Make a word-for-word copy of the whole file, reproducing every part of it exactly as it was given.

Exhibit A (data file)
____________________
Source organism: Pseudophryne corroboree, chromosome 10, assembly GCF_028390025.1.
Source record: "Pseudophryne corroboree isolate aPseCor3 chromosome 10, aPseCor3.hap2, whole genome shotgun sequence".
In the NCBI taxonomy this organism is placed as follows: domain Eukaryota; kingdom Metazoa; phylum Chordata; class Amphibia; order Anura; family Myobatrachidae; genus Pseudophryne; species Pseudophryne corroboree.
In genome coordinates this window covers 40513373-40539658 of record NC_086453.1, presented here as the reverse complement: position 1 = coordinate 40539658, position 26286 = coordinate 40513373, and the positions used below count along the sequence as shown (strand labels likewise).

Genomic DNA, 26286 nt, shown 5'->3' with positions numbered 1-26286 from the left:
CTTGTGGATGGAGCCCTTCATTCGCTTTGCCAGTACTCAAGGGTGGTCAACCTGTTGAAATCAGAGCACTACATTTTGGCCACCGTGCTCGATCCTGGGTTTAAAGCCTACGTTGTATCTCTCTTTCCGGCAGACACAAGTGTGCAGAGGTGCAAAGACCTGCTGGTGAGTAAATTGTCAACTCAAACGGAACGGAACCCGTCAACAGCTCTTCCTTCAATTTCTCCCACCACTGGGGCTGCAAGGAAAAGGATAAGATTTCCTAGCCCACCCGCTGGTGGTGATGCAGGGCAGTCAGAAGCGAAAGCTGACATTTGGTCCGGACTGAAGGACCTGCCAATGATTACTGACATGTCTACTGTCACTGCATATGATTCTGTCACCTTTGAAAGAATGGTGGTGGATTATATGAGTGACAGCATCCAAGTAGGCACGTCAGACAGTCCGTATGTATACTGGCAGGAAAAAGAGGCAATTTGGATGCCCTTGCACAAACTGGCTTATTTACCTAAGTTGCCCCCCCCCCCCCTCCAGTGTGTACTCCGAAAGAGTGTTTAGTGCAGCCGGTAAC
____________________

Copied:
Source organism: Pseudophryne corroboree, chromosome 10, assembly GCF_028390025.1.
Source record: "Pseudophryne corroboree isolate aPseCor3 chromosome 10, aPseCor3.hap2, whole genome shotgun sequence".
In the NCBI taxonomy this organism is placed as follows: domain Eukaryota; kingdom Metazoa; phylum Chordata; class Amphibia; order Anura; family Myobatrachidae; genus Pseudophryne; species Pseudophryne corroboree.
In genome coordinates this window covers 40513373-40539658 of record NC_086453.1, presented here as the reverse complement: position 1 = coordinate 40539658, position 26286 = coordinate 40513373, and the positions used below count along the sequence as shown (strand labels likewise).

Genomic DNA, 26286 nt, shown 5'->3' with positions numbered 1-26286 from the left:
CTTGTGGATGGAGCCCTTCATTCGCTTTGCCAGTACTCAAGGGTGGTCAACCTGTTGAAATCAGAGCACTACATTTTGGCCACCGTGCTCGATCCTGGGTTTAAAGCCTACGTTGTATCTCTCTTTCCGGCAGACACAAGTGTGCAGAGGTGCAAAGACCTGCTGGTGAGTAAATTGTCAACTCAAACGGAACGGAACCCGTCAACAGCTCTTCCTTCAATTTCTCCCACCACTGGGGCTGCAAGGAAAAGGATAAGATTTCCTAGCCCACCCGCTGGTGGTGATGCAGGGCAGTCAGAAGCGAAAGCTGACATTTGGTCCGGACTGAAGGACCTGCCAATGATTACTGACATGTCTACTGTCACTGCATATGATTCTGTCACCTTTGAAAGAATGGTGGTGGATTATATGAGTGACAGCATCCAAGTAGGCACGTCAGACAGTCCGTATGTATACTGGCAGGAAAAAGAGGCAATTTGGATGCCCTTGCACAAACTGGCTTATTTACCTAAGTTGCCCCCCCCCCCCCTCCAGTGTGTACTCCGAAAGAGTGTTTAGTGCAGCCGGTAAC